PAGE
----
New Zealand is mainly thought of as an agricultural country,
and although the sector contributes just 8% of Gross Domestic Products
and employs less than 10% of the workforce, it accounts for 40%
of the country’s export income primarily from wool, woods,
and meat and dairy products. Barley, fruit, maize and wheat are
the main crops, and fishing is also a substantial part of the industry.
Energy related natural resources, primarily coal but also natural
gas, have been heavily developed. There are also deposits of iron,
silica and gold. From the late 1970’s, a new generation
of industrial enterprises was centred on these natural
resources to replace the declining traditional industries.
Between the 1980’s and 1990’s, New Zealand experienced
one of the most radical economic transformations
of any Western developed country, with wholesale privatization,
the elimination of financial support, tariff barriers and official
regulations, and the dismantling of many welfare systems (although
as the government tackles the pension crisis spending has risen
sharply, afflicting the more developed world). The alterations have
also changed New Zealand’s dependency on foreign trade.
Recent economic performance has seen a halving of annual growth
to approximately 2.6% in 2003, mainly due to a fall in agricultural
exports. Inflation fell from 2.7% in 2002 to 1.8% in 2003. Unemployment
has steadily kept around the 5% mark for several years,
however much of it is concentrated in particular areas, which is
the main cause of the unemployment problems.
Australia is New Zealand’s main trading partner,
there is a free trading agreement between the 2 countries. The United
Kingdom, Japan, and the United States of America are New Zealand’s
other major trading partners. New Zealand is a member of the Organisation
for Economic Co operation and Development (OECD, the international
forum for the world’s main industrialised economies), the
recently established Asian Pacific Economic Co operation (APEC)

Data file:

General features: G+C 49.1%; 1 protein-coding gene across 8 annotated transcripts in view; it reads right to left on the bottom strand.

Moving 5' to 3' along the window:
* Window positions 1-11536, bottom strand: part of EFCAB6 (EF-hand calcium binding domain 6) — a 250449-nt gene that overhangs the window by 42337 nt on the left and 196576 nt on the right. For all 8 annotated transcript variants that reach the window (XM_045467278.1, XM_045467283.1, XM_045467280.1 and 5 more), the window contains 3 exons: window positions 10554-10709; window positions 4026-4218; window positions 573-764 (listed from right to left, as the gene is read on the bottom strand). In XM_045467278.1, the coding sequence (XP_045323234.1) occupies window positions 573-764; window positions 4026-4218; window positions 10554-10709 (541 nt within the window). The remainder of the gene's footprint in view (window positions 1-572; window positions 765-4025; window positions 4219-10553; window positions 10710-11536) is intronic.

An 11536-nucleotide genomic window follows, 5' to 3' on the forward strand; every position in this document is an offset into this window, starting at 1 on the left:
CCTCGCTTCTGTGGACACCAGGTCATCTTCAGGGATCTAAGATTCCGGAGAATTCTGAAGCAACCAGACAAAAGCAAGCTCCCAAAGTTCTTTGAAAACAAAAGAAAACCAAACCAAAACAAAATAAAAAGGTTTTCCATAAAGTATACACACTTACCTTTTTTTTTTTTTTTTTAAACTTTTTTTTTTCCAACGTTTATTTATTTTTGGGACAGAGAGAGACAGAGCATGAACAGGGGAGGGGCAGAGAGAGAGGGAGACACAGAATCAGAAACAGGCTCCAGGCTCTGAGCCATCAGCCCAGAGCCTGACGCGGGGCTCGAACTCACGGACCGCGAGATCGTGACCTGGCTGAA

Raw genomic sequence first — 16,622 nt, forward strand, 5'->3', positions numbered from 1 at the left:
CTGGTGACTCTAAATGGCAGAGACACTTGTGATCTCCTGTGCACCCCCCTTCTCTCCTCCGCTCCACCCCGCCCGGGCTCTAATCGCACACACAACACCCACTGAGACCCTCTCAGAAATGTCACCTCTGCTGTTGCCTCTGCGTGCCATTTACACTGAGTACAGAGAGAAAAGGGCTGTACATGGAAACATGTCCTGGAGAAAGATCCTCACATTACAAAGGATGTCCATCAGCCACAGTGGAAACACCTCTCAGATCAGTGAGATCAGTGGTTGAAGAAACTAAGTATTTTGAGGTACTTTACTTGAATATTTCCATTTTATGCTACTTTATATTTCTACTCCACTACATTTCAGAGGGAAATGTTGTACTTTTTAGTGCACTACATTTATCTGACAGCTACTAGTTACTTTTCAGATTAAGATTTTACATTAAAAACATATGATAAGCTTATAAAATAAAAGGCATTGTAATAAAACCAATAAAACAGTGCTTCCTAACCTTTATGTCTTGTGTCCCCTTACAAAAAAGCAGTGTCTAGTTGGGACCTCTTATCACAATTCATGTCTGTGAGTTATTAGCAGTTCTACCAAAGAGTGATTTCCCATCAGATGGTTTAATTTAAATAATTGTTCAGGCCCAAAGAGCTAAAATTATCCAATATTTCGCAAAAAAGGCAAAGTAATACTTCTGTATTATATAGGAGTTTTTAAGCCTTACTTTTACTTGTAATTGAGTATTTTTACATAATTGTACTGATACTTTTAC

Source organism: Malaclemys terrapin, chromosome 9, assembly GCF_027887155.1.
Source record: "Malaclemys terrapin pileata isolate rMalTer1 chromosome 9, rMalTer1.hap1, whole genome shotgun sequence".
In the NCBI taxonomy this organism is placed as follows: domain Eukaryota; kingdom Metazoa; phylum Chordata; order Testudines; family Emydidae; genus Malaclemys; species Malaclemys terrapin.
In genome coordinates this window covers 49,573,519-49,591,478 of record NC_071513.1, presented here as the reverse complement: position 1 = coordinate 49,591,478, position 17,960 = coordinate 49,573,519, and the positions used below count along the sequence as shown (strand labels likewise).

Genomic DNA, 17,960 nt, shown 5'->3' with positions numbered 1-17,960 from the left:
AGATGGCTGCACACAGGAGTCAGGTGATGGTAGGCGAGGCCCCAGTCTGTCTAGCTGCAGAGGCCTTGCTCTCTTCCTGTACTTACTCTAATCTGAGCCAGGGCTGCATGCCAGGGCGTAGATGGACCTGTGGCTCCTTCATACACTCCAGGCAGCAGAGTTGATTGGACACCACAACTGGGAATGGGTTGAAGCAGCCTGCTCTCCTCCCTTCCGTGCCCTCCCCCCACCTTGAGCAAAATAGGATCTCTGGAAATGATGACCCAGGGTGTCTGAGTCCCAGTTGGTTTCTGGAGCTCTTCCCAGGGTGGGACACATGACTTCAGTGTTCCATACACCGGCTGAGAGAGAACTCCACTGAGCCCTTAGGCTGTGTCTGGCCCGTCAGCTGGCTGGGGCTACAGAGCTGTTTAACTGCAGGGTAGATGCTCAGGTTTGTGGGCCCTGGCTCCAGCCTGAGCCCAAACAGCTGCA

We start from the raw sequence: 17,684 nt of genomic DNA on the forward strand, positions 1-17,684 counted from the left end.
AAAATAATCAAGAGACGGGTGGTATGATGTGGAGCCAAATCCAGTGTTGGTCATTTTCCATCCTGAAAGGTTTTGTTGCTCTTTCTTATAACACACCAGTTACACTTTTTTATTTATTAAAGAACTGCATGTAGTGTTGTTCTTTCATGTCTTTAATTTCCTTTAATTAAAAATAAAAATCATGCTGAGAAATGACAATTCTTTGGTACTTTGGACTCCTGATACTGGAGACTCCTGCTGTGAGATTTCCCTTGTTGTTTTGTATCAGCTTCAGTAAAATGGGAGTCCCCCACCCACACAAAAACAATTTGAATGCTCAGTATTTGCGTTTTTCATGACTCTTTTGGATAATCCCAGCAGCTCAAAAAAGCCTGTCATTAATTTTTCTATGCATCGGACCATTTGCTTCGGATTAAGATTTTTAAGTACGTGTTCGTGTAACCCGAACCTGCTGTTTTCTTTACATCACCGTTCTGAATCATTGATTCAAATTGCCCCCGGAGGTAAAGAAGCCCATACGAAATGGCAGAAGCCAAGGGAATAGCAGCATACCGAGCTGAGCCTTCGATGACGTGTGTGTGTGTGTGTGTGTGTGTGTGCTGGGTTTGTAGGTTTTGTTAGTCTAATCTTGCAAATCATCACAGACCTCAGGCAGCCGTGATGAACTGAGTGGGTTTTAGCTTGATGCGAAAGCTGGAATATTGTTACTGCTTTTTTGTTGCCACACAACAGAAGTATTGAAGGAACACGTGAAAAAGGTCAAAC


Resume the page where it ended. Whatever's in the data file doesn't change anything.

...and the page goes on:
forum, and the South Pacific Forum (which aims to promote economic
co operation in the region).
Business wear is generally conservative and both men and
women tend to wear tailored suits. Appointments and punctuality
are necessary, and business cards are usually exchanged. The best
months for business visits are February to April and also October
to November , as the business approach is fairly traditional, and
visitors to New Zealand are advised to avoid the period
starting Christmas time until the end of January.
Office opening hours are Monday to Friday, 9.00am
The following association can offer advice:
Address: Wellington Chamber of Commerce and Industry, PO Box 1590,
Level 9, 109 Featherson Street, Wellington
Telephone: (4) 914 6500
Facsimile: (4) 914 6524
Website address: www.wgtn-chamber.co.nz
The largest conference and convention centers are in Christchurch,
Auckland, and Wellington, however many hotels also have conference
facilities. There are over 20 regional convention bureaux
in New Zealand, the majority of which are members of:
Address: NZ Convention Association (Inc), PO Box 331-202, Suite
3, Level 1, 15 Huron Street, Takapuna, Auckland
Telephone: (9) 486 4128
Facsimile: (9) 486 4126
Note: The organisation is also known as Conventions New Zealand.